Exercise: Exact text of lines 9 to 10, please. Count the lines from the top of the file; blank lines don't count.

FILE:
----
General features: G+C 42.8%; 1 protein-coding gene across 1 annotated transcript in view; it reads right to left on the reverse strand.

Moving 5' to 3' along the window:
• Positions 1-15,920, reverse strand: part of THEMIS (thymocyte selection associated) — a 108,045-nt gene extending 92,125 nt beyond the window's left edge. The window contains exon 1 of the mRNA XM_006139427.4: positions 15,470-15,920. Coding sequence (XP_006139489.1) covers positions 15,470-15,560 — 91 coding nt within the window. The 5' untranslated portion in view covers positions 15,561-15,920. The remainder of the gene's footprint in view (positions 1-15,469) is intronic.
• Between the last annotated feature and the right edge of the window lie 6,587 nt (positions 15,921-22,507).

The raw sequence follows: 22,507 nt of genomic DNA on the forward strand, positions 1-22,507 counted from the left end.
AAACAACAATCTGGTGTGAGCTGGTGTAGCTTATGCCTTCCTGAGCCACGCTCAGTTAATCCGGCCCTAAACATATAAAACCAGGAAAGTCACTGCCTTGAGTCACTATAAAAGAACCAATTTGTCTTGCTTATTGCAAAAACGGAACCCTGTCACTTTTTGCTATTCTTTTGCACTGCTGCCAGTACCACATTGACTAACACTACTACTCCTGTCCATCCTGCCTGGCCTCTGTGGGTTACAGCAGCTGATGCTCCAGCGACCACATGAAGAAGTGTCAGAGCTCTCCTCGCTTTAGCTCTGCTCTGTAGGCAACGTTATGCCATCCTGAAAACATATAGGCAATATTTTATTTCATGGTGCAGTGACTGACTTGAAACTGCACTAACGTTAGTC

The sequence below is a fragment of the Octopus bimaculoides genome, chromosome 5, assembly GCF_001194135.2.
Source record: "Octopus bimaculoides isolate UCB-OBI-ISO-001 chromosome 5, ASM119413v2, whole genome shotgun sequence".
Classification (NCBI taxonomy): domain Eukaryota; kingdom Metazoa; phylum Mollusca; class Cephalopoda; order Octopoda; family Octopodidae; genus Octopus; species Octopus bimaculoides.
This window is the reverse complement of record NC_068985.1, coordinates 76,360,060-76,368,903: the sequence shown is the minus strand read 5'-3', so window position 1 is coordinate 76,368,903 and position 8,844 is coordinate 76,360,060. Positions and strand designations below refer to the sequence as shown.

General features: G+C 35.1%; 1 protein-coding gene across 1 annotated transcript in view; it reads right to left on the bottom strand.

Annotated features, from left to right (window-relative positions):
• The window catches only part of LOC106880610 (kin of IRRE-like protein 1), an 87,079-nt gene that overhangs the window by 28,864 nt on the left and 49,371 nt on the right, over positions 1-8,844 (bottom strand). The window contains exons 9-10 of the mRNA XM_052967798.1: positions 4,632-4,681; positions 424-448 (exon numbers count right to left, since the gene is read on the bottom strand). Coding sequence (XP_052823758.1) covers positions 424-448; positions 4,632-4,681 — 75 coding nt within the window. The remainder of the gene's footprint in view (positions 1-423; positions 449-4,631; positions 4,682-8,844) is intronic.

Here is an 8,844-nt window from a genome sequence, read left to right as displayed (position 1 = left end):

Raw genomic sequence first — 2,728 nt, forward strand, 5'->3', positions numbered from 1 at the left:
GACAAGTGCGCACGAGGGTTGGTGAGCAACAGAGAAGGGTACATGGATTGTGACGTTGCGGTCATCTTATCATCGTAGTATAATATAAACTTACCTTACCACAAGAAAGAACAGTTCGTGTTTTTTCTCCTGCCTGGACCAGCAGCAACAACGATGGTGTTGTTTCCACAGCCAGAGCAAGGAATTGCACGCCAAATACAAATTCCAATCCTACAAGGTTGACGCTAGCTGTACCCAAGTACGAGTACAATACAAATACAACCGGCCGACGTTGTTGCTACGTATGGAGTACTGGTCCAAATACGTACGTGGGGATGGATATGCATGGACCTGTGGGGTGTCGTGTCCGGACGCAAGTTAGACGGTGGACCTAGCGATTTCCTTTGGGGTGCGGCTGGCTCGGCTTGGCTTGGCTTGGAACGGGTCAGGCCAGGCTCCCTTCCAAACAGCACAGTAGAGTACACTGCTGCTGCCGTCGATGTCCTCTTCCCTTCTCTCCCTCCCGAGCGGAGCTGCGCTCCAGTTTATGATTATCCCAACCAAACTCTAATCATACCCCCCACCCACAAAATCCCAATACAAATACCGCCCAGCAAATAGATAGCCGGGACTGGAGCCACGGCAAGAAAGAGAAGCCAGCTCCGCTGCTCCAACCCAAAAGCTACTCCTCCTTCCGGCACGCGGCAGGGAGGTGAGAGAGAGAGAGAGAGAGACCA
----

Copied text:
Classification (NCBI taxonomy): domain Eukaryota; kingdom Metazoa; phylum Mollusca; class Cephalopoda; order Octopoda; family Octopodidae; genus Octopus; species Octopus bimaculoides.
This window is the reverse complement of record NC_068985.1, coordinates 76,360,060-76,368,903: the sequence shown is the minus strand read 5'-3', so window position 1 is coordinate 76,368,903 and position 8,844 is coordinate 76,360,060. Positions and strand designations below refer to the sequence as shown.